The United States and Human Rights: Paradoxes and Challenges

Codification in International Perspective- Selected Papers from the Second IACL Thematic Conference (Wen-Yeu Wang, ed. 2013)

Washington University in St. Louis Legal Studies Research Paper No. 12-09-04

17 Pages Posted: 30 Jul 2019

See all articles by Leila N. Sadat

Leila N. Sadat

Washington University in St. Louis - School of Law

Date Written: September 10, 2012

Abstract

The slow ratification and incorporation of international human rights instruments by the United States appears paradoxical to the strong rights tradition of the nation, which dates back to the country’s founding. This essay surveys the role of human rights in U.S. law, the incorporation of international human rights law into the U.S. legal system, and the recent development of rights policy in the “war on terror” since 2001. The essay concludes that the U.S. record on human rights is generally strong, especially regarding property rights, religious freedom, and freedom of expression, but that there is room for improvement in several aspects of U.S. human rights policy — notably in the disparate incarceration rates for racial minorities, capital punishment, economic and social rights, and the treatment of non-citizens. The commencement of the war on terror has led to controversial practices criticized by human rights organizations including torture, extraordinary rendition, and unmanned drone attacks. Despite U.S. reluctance to embrace international human rights norms within its domestic jurisdiction, the United States adopts a leadership role in evaluating the human rights records of other countries and in promoting human rights worldwide. While President Obama has made some improvements in human rights policy and engagement with international human rights organizations, U.S. tactics in the counter-terrorism continue to trouble human rights experts. In conclusion, domestic politics, rather than international norms, appear to shape U.S. human rights policy.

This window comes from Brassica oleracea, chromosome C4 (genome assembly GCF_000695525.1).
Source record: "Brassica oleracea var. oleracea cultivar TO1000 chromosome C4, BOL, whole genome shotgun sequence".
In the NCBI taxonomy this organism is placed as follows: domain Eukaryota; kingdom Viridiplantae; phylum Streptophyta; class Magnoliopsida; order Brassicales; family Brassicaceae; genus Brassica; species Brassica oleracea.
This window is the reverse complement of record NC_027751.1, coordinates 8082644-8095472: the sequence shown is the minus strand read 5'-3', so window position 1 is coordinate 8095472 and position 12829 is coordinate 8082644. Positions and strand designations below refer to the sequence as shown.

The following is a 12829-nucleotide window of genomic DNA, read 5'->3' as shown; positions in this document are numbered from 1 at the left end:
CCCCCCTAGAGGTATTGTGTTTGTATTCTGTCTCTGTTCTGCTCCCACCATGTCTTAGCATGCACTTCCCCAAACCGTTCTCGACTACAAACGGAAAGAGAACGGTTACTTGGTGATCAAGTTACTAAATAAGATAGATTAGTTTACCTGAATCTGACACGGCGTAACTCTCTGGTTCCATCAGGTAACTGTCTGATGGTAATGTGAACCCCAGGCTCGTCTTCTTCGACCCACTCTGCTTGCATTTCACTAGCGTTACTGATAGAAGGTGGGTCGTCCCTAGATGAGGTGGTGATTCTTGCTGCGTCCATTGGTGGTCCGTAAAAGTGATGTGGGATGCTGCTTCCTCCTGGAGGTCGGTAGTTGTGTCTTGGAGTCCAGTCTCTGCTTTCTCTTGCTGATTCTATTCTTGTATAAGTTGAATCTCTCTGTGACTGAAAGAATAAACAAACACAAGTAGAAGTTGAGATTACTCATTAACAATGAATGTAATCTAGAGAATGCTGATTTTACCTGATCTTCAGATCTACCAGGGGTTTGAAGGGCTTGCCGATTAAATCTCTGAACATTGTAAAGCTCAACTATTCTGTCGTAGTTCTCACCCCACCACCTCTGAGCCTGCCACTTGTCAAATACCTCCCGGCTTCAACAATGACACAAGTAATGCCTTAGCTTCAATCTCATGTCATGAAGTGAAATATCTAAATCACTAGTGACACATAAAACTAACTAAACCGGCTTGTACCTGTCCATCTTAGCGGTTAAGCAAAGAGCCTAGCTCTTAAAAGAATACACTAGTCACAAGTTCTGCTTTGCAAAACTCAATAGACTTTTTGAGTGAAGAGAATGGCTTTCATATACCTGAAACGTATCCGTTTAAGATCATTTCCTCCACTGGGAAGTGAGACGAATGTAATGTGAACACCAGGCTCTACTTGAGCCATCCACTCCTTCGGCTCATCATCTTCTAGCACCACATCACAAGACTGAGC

Keywords: international law, international human rights, human right treaties, constitutional rights, constitutional law, federalism, American legal system, national security, war on terror, terrorism, Al Qaeda, September 11th, drone warfare, U.S. foreign policy

Suggested Citation

Sadat, Leila N., The United States and Human Rights: Paradoxes and Challenges (September 10, 2012). Codification in International Perspective- Selected Papers from the Second IACL Thematic Conference (Wen-Yeu Wang, ed. 2013); Washington University in St. Louis Legal Studies Research Paper No. 12-09-04. Available at SSRN: https://ssrn.com/abstract=2144849 or http://dx.doi.org/10.2139/ssrn.2144849

Leila N. Sadat (Contact Author)

Washington University in St. Louis - School of Law ( email )

Campus Box 1120
St. Louis, MO 63130
United States
314-935-6411 (Phone)
314-935-5356 (Fax)

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